Cliffords Inn, Fetter Lane, London, EC4A

History 1900 to 1930

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An account of the state of Cliffords Inn was publised in 1912. At that time, the inhabitants of Cliffords Inn were engaged in a wide variety of trades and professions: literary work, sculpture, painting, architecture, theatre management, law, shorthand, typing, photography and tailoring. It also contained the headquarters of the Art-Workers Guild the Positivist Society, and the London Typographical Society, and the Society of Women Journalists.

No 3 Cliffords Inn was occupied by a Mr. Fenn; one of the rooms was panelled with exceptionally fine carving in the style of Grinling Gibbons. The room had been rebuilt by John Penhallow who lived there from 1686 to 1716. When Mr. Fenn died, the Victoria and Albert Museum bought the panelling (see picture....................) The last principal of the Inn, Mr. E.R.Arden was elected in1890.

In 1902, the Court of Appeal held that the freehold of the Inn was held subject to a trust for charitable purposes and not, as four of the sixteen remaining members ha d hoped, to the individual members in their personal capacity for their own personal benefit. The Society now decided to sell the Inn altogether, since it was no longer fulfilling its original function, and to let the proceeds of sale go towards helping legal education in whatever way the Attorney-General thought best. The extensive site of 38,000 sq.ft. was therefore sold as one lot by auction to Mr. Willett for £100,000. Part of the site facing Chancery Lane was sold to an insurance company, who erected a large nuing now occupied by a firm of solicitors. The plan below was attached to a further sale in 1911. It shows clearly the gatehouse, at the foot of the pink area on the map, with the hall, modernised in 1767, behind it. The hall was surrounded by a number of , some of which had been sold off prior to this date, Leonard and Virginia Woolf took a room in no. 13, at the bottom right of the plan, when they were first married in 1913.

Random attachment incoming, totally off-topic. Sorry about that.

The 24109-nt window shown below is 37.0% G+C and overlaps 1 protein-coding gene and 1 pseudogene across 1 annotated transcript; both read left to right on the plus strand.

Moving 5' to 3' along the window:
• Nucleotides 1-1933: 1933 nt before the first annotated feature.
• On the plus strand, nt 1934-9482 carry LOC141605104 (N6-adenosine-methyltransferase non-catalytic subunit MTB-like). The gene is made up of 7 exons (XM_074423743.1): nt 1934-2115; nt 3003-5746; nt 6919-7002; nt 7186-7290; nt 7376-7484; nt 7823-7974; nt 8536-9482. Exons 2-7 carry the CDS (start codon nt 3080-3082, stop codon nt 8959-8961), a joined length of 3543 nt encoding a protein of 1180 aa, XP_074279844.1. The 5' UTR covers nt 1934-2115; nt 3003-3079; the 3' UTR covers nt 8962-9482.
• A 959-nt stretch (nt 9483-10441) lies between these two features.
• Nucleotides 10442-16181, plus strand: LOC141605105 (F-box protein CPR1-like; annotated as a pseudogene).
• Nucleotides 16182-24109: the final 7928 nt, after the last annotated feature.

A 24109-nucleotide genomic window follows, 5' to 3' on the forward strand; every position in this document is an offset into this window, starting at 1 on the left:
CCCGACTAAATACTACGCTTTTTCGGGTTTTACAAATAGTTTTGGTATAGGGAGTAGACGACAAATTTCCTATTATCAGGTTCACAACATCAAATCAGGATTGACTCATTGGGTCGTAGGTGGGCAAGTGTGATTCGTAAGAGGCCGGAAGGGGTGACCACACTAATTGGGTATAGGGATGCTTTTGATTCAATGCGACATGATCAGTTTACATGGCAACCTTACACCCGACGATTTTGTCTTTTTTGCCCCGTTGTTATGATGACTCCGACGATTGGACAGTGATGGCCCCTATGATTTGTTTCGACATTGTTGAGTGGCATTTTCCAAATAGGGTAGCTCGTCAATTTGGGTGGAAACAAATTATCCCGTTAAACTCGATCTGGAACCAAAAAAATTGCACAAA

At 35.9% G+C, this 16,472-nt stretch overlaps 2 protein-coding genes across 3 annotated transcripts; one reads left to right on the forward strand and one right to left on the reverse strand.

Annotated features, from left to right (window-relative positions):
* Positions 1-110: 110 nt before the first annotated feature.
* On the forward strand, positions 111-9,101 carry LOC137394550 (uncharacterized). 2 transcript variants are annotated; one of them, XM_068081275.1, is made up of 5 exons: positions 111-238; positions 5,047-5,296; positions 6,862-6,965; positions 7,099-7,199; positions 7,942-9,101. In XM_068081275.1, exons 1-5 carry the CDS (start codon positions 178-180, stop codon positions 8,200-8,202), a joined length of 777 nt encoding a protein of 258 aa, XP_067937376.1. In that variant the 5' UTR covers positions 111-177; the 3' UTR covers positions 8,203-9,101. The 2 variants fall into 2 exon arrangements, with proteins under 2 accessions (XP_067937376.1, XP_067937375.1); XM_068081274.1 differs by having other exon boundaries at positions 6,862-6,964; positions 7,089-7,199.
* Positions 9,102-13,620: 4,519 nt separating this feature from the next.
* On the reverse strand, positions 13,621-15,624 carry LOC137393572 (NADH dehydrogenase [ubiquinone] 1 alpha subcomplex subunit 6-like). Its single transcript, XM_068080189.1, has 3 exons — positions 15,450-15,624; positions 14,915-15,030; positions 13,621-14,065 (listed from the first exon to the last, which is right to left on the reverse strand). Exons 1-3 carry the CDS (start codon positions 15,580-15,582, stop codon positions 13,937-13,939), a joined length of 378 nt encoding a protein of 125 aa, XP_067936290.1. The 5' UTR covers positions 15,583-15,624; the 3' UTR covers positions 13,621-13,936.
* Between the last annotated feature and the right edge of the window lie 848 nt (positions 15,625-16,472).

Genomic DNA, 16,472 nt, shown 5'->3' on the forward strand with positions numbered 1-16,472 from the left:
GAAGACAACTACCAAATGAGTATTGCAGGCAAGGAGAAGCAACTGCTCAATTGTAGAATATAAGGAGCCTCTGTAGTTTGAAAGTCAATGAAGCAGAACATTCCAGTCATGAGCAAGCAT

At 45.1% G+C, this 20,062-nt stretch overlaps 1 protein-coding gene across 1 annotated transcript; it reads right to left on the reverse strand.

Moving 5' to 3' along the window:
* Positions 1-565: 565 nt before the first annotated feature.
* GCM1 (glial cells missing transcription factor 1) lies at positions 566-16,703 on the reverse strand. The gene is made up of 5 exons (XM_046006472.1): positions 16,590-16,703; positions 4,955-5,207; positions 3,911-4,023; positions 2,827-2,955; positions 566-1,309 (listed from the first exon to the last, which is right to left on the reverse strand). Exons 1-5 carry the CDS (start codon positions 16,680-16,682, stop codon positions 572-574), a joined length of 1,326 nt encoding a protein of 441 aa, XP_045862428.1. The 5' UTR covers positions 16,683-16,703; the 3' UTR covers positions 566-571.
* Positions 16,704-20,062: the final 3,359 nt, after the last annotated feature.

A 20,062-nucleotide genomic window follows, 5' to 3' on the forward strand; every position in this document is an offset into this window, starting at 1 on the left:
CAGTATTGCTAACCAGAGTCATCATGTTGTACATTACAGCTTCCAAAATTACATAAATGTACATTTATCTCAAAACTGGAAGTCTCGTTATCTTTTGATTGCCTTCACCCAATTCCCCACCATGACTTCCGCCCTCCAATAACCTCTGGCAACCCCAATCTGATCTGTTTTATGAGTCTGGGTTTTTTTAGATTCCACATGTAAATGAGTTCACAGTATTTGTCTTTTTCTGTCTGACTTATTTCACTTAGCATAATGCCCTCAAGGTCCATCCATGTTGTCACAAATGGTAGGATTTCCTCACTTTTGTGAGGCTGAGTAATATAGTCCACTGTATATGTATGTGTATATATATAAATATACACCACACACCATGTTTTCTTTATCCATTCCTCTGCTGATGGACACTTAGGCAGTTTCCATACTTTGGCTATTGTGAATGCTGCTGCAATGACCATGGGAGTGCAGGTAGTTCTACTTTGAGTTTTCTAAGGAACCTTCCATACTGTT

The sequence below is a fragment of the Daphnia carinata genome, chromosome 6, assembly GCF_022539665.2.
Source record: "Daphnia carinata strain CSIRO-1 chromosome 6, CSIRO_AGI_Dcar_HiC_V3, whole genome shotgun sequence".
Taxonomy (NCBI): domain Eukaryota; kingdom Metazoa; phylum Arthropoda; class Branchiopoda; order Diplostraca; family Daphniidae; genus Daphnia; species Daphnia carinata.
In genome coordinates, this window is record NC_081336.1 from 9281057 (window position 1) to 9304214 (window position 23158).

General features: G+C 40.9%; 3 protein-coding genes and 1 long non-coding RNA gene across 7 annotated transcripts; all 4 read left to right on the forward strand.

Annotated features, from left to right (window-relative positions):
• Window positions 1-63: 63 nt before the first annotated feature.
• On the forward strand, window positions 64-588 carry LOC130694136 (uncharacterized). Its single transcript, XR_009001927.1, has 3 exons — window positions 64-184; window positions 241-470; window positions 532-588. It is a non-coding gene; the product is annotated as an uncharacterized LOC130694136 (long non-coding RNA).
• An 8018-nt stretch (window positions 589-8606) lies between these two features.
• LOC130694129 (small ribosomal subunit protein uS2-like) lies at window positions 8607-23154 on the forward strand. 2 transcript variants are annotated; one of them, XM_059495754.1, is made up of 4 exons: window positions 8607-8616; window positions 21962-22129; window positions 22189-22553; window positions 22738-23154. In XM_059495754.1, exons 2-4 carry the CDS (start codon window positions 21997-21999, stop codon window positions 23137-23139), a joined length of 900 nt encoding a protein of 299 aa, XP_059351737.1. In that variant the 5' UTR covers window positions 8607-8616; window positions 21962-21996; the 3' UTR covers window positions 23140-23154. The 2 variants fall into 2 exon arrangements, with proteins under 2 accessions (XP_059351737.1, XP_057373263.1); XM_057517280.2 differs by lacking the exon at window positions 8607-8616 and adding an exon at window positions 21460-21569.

The Society of Knights Bachelor acquired the ownership of the Hall, the Lodge, the Old Court Yard, and the adjoining buildings at a later date.

A "History of Cliffords Inn" by William Page was attached to the Particulars of Sale when Cliffords Inn was to be sold by auction in 1920; it contains more detail, and is reproduced here

The old buildings remained until 1934, when they were deomolished to make way for the current Cliffords Inn.

The four photographs below are taken from "Images of England - The City of London" by Brian Girling, who published a large number of books of historic photographs of different areas of London. Many of these are still available through

The hall of Cliffords Inn was close to the Gatehouse (which still survives). The curve of the arch appears at the top of the picture

The picture below shows the rear side of the hall, and some of the individual houses within Cliffords Inn. Originally, these were houses for individuals and families, but by the 1900s the whole place had gone downhill, as can be seen from the building to the left of the hall, portably now a common lodging house which let out individual rooms.

The picture above shows Ludgate Circus and Fleet Street; note the number and size of the advertisements, none of which would be allowed under the current City planning regulations., The picture below is of Temple Bar which stood just to the right of Cliffords Inn Passage on Fleet Street. The road has been widened since Temple Bar was moved, originally to Epping Forest and later to Paternoster Square.

Sources: Chapter X of "A History of Cliffords Inn" by CM Hay-Edwards, 1912
"Images of England - The City of London" by Brian Girling

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